But I do want to pass something on, because Paula felt that her story was bigger than her, that people could learn from her battle with cancer. In January, Paula and I discussed her having a celebration of life. She told me she hated the idea of a traditional funeral — a sad event she would not be there for, to see everyone she loved. Rather, she wanted a happy day that was true to who she was, a joyful event. It turned into even more than that. It was a fundraiser for her family, an awareness raiser about breast cancer, and so many people attended, donated, came from all over to celebrate Paula. The mantra of the day was “Why? Because we love you, Paula!” When Paula got up to speak she was so her — smiling, laughing, showing profound gratitude for the love that surrounded her. But she also took the opportunity to pass on a bigger message and I want to pass her message on now

One more thing that I want to say that’s very important. I was diagnosed with this, and I maybe didn’t do my breast self-test enough. I was in my early forties, I thought I was too young, I thought it wouldn’t happen to me. And it did. And I wasn’t detected on a mammogram. I had a six centimeter tumor in my right breast. And I want you all to know, you’re your own best advocate. There’s no shame in feeling your own body and knowing your body. It could save your life, I could be in a different predicament than I am if I had not thought that it wouldn’t happen to me, I was so young, ya know, if I would have caught it sooner. But I have a very aggressive cancer … and the tumor was very large. And, now, this is where I’m at. But it’s not too late, there’s a whole bunch of people out here, and you have to know your body … Do me a favor. Tell other people my story. And tell them to do their own breast self-awareness checks and know their body. Because I don’t want this to go on and hurt other people the way it has hurt me and my family. So please do me that favor and share it with others and make sure you are all doing this to stop cancer, or at least minimize the impact and effect it has on other people. So, I love you all and thank you. I’m getting off this damn microphone now.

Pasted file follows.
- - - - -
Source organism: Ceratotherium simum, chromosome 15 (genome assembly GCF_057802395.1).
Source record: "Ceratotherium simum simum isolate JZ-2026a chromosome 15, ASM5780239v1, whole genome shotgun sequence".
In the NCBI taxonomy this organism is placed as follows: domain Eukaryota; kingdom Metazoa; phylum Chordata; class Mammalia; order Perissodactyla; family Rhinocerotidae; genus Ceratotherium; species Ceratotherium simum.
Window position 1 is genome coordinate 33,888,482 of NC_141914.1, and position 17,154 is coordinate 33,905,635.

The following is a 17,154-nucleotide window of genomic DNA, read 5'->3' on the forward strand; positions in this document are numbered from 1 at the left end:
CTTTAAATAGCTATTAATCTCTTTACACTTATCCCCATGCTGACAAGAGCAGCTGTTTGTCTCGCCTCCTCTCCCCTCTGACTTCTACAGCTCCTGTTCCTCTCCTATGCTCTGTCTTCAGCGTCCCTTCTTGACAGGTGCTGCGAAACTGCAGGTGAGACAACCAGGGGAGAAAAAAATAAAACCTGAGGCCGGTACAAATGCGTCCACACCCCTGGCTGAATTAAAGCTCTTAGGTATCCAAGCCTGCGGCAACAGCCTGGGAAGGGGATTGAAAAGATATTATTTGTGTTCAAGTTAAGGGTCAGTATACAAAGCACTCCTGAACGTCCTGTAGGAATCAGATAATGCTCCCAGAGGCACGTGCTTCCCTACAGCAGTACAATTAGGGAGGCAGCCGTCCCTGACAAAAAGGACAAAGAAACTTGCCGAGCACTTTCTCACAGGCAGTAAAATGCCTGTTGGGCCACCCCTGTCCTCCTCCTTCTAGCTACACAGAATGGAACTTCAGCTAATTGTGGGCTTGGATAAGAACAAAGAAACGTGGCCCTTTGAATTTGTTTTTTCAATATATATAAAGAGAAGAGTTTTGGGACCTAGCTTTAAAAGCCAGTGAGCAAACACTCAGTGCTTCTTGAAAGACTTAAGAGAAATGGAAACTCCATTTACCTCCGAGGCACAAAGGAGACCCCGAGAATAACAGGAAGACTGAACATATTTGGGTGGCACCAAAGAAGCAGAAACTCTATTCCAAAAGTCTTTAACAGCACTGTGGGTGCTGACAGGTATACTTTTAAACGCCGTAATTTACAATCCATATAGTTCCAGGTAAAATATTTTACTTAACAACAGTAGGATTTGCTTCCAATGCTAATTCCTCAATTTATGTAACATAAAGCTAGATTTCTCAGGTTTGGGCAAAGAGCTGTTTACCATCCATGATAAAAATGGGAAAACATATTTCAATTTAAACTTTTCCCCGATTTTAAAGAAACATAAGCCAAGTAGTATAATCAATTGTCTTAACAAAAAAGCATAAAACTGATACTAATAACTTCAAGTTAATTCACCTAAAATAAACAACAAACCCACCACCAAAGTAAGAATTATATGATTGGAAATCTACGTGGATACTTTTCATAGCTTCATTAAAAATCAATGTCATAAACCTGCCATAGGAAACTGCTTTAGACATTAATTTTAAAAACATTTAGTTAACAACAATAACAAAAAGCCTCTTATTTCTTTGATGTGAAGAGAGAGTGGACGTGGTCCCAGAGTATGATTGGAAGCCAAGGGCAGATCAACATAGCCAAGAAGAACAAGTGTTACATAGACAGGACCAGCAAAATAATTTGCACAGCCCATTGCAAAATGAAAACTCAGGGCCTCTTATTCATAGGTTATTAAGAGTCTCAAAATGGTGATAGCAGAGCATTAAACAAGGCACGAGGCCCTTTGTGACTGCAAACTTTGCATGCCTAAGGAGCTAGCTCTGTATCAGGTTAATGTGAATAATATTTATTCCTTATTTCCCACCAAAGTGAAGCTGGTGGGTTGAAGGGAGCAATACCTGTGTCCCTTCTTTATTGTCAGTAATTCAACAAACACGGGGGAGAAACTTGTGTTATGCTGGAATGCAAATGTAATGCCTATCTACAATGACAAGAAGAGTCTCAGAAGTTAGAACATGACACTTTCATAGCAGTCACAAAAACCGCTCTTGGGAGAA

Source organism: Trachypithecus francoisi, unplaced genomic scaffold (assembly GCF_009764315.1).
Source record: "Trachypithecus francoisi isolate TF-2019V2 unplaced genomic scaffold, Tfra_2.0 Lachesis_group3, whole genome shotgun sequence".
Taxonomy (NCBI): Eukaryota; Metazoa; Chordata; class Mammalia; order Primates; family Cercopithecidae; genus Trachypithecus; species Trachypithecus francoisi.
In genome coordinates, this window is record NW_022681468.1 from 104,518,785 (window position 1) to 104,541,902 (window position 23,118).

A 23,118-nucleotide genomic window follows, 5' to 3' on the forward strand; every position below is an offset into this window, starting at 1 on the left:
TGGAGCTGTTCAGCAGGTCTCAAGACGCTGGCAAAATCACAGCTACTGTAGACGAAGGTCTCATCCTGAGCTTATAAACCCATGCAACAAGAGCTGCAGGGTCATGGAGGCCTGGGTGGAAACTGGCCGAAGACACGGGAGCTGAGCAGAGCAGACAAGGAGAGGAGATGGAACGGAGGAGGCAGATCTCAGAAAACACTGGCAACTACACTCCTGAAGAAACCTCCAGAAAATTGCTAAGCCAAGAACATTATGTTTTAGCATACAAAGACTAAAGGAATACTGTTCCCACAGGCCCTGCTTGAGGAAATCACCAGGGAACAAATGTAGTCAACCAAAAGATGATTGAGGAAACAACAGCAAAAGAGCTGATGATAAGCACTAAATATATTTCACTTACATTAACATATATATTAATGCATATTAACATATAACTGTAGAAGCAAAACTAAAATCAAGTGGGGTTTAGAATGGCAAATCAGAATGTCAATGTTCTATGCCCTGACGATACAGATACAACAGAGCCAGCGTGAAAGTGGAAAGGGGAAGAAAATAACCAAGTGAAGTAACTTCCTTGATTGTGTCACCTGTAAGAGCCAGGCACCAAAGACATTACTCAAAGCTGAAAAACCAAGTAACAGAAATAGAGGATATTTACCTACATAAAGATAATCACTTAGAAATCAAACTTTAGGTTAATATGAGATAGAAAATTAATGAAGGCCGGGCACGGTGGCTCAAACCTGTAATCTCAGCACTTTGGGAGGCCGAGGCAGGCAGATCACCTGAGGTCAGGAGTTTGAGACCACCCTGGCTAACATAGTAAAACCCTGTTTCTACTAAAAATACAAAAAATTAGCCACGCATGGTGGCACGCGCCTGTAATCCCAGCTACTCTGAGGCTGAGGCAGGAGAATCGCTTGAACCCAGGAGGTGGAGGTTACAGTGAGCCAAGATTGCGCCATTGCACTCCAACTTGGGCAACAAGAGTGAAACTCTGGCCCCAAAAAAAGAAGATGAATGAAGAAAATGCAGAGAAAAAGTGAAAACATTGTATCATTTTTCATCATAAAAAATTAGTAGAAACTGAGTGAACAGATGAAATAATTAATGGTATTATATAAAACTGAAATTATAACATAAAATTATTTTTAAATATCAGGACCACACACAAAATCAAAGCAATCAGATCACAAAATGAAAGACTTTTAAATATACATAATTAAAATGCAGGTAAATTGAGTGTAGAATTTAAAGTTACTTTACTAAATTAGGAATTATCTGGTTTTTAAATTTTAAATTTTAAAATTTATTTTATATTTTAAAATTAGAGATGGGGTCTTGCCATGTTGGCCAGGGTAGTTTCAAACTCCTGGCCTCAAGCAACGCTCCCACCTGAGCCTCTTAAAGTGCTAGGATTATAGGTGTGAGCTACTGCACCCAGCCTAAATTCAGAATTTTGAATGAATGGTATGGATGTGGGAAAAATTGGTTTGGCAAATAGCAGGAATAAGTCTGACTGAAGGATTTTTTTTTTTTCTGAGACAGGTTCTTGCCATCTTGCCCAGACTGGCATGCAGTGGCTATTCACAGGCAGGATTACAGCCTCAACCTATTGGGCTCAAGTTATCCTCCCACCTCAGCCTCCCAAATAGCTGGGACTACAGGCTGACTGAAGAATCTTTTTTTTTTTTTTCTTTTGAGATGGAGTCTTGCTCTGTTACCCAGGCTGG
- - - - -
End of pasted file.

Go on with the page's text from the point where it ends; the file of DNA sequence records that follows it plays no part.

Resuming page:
Because that was Paula. Even exhausted, even in pain, even going through something so difficult, she thought of other people, and how she could help them. Paula gave so many gifts to this world — her two beautiful daughters, her kindness, her empathy, her laughter, her smile, her example of profound courage in the face of something so painful, her reverence for nature, her absolute sincerity in how she interacted with everyone around her. She was one of the most genuine people I’ve ever had the privilege to know and love.

This was a quote that Paula chose to go on a portrait our incredibly talented friend, Tina, drew of Paula:

Paula's quote

I wish I could credit this artist because it’s a beautiful piece but the artist is listed as “unknown.”

It was just so Paula to choose that quote, to think of the importance of how we treat others first and foremost.

This is a copy of the portrait, the original was sold in the silent auction at Paula’s celebration of life: